By Ju-min Park
SEOUL (Reuters) – Suspected North Korean hackers have targeted a joint U.S.-South Korea military exercise being held this week though classified information has not been compromised, South Korean police said on Sunday.
South Korean and U.S. forces will on Monday begin 11-day Ulchi Freedom Guardian summer exercises to improve their ability to respond to North Korea’s evolving nuclear and missile threats.
North Korea objects to such exercises saying they are preparations by the U.S. and its South Korean ally for an invasion of it.
The hackers were believed to be linked to a North Korean group that researchers call Kimsuky, and they carried out their hack via emails to South Korean contractors working at the South Korea-U.S. combined exercise war simulation centre, the Gyeonggi Nambu Provincial Police Agency said in a statement.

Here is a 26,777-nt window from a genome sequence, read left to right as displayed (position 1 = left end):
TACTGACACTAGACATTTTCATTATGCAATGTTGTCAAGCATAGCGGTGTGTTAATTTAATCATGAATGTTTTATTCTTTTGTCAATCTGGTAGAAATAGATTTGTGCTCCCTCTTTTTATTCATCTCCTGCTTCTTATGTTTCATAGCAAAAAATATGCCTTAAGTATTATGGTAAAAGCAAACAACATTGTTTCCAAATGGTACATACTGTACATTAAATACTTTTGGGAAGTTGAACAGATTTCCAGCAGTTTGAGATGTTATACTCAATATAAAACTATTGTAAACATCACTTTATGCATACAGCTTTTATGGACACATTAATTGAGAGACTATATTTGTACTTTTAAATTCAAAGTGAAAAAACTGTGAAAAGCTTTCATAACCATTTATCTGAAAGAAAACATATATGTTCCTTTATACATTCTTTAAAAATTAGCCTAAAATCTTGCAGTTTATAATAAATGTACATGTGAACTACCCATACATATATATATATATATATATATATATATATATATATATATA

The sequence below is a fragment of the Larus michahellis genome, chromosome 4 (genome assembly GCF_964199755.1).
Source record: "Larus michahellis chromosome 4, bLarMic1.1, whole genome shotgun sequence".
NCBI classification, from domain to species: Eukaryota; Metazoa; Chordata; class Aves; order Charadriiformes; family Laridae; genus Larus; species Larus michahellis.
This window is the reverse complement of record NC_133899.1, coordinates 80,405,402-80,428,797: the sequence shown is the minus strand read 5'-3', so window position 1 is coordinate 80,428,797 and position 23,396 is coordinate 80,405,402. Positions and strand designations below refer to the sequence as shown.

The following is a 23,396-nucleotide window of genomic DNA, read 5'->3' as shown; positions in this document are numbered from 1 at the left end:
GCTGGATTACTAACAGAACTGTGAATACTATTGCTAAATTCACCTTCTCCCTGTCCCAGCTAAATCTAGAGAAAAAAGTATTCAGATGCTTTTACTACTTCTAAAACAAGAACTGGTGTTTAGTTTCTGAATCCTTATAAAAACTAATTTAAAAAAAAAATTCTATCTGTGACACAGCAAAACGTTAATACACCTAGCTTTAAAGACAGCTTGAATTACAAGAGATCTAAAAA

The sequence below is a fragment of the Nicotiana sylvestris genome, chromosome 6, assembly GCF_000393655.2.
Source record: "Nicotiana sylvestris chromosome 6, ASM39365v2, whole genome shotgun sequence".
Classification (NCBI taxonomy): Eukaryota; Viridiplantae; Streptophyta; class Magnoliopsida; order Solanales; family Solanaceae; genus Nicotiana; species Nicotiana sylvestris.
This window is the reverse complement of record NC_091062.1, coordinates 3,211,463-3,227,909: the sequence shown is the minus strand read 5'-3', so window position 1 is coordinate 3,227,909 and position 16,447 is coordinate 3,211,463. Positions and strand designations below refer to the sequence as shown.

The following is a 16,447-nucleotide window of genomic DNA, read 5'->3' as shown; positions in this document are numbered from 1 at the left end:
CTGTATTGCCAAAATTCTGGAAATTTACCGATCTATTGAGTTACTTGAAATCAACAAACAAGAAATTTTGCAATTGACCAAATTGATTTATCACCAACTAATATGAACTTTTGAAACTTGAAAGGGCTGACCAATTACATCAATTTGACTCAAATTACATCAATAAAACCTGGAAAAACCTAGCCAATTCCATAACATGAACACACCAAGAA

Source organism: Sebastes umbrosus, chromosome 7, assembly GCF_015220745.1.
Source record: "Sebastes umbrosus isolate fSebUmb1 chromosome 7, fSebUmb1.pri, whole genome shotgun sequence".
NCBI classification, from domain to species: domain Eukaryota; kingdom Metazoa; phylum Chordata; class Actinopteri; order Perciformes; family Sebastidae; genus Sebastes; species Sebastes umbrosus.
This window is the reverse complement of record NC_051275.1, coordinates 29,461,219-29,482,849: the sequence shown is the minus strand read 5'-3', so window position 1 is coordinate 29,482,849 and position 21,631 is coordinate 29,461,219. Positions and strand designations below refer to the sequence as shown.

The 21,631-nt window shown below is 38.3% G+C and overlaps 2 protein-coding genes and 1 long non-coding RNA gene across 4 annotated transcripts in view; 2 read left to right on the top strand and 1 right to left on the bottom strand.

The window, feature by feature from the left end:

“It was confirmed that military-related information was not stolen,” police said in a statement on Sunday.
North Korea has previously denied any role in cyberattacks.
The Kimsuky hackers has long used “spear-phishing” emails that trick targets into giving up passwords or clicking attachments or links that load malware, according to researchers.
South Korean police and the U.S. military conducted a joint investigation and found the IP address used in the hacking attempt matched one identified in a 2014 hack against South Korea’s nuclear reactor operator, police said.
At that time, South Korea accused North Korea of being behind that cyberattack.
(Reporting by Ju-min Park; Editing by Josh Smith, Robert Birsel)